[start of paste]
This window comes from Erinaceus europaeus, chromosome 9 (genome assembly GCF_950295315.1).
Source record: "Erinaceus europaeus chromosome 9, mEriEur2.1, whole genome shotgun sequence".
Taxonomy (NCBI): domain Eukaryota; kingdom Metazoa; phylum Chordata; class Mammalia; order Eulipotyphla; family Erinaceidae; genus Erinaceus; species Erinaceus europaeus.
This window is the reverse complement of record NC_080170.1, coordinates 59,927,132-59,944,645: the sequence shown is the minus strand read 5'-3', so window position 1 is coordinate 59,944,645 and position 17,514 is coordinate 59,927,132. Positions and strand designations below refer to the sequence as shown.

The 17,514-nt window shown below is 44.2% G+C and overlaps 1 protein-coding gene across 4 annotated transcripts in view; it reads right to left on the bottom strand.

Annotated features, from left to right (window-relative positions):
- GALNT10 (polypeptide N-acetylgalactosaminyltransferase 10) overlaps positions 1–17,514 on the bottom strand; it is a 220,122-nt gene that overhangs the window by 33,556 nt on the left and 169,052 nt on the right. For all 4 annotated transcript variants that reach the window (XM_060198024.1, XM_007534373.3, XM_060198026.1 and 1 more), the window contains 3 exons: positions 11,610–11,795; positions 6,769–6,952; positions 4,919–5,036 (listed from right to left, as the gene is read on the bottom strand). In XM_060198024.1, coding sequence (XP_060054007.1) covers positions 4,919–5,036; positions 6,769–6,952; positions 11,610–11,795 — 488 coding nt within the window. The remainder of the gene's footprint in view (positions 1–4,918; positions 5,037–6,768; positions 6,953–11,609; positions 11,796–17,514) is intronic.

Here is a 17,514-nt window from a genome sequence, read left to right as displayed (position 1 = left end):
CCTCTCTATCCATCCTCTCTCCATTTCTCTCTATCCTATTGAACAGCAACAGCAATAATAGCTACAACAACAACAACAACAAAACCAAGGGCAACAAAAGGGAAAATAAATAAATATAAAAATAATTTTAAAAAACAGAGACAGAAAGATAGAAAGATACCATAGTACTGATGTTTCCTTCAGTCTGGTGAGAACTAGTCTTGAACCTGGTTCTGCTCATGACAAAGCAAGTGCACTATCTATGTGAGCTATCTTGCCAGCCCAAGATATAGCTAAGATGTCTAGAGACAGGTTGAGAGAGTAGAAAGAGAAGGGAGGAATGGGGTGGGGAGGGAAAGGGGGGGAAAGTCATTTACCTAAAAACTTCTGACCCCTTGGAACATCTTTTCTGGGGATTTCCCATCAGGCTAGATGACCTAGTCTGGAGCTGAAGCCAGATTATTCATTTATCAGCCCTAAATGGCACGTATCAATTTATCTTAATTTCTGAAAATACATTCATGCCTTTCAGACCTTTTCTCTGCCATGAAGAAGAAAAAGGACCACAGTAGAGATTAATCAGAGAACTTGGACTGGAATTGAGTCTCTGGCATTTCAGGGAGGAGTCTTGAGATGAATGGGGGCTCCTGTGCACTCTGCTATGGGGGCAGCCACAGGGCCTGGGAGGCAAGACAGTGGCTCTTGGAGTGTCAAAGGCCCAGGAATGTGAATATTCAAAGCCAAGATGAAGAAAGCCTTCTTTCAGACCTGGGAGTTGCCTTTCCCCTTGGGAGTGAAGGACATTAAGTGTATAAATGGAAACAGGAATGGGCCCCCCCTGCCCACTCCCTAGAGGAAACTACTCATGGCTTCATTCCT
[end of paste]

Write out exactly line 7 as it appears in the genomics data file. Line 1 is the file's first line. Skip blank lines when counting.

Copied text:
- GALNT10 (polypeptide N-acetylgalactosaminyltransferase 10) overlaps positions 1–17,514 on the bottom strand; it is a 220,122-nt gene that overhangs the window by 33,556 nt on the left and 169,052 nt on the right. For all 4 annotated transcript variants that reach the window (XM_060198024.1, XM_007534373.3, XM_060198026.1 and 1 more), the window contains 3 exons: positions 11,610–11,795; positions 6,769–6,952; positions 4,919–5,036 (listed from right to left, as the gene is read on the bottom strand). In XM_060198024.1, coding sequence (XP_060054007.1) covers positions 4,919–5,036; positions 6,769–6,952; positions 11,610–11,795 — 488 coding nt within the window. The remainder of the gene's footprint in view (positions 1–4,918; positions 5,037–6,768; positions 6,953–11,609; positions 11,796–17,514) is intronic.